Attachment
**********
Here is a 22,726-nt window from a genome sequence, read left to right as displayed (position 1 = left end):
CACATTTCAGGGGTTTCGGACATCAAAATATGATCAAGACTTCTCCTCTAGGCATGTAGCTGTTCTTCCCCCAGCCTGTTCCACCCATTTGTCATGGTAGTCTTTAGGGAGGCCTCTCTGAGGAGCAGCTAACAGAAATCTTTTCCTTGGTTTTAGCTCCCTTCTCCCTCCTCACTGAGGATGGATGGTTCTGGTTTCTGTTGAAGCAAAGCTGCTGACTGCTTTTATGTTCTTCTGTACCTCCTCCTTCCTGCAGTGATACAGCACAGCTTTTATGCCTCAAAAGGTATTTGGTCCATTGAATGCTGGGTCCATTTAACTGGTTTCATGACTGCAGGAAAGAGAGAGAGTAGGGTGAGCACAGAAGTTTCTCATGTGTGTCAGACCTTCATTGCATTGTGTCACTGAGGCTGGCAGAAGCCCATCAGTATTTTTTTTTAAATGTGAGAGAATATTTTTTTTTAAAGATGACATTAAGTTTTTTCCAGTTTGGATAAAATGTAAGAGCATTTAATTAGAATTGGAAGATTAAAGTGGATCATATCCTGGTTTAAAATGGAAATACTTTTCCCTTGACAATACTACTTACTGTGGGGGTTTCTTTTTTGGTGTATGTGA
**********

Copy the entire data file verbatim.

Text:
Here is a 22,726-nt window from a genome sequence, read left to right as displayed (position 1 = left end):
CACATTTCAGGGGTTTCGGACATCAAAATATGATCAAGACTTCTCCTCTAGGCATGTAGCTGTTCTTCCCCCAGCCTGTTCCACCCATTTGTCATGGTAGTCTTTAGGGAGGCCTCTCTGAGGAGCAGCTAACAGAAATCTTTTCCTTGGTTTTAGCTCCCTTCTCCCTCCTCACTGAGGATGGATGGTTCTGGTTTCTGTTGAAGCAAAGCTGCTGACTGCTTTTATGTTCTTCTGTACCTCCTCCTTCCTGCAGTGATACAGCACAGCTTTTATGCCTCAAAAGGTATTTGGTCCATTGAATGCTGGGTCCATTTAACTGGTTTCATGACTGCAGGAAAGAGAGAGAGTAGGGTGAGCACAGAAGTTTCTCATGTGTGTCAGACCTTCATTGCATTGTGTCACTGAGGCTGGCAGAAGCCCATCAGTATTTTTTTTTAAATGTGAGAGAATATTTTTTTTTAAAGATGACATTAAGTTTTTTCCAGTTTGGATAAAATGTAAGAGCATTTAATTAGAATTGGAAGATTAAAGTGGATCATATCCTGGTTTAAAATGGAAATACTTTTCCCTTGACAATACTACTTACTGTGGGGGTTTCTTTTTTGGTGTATGTGA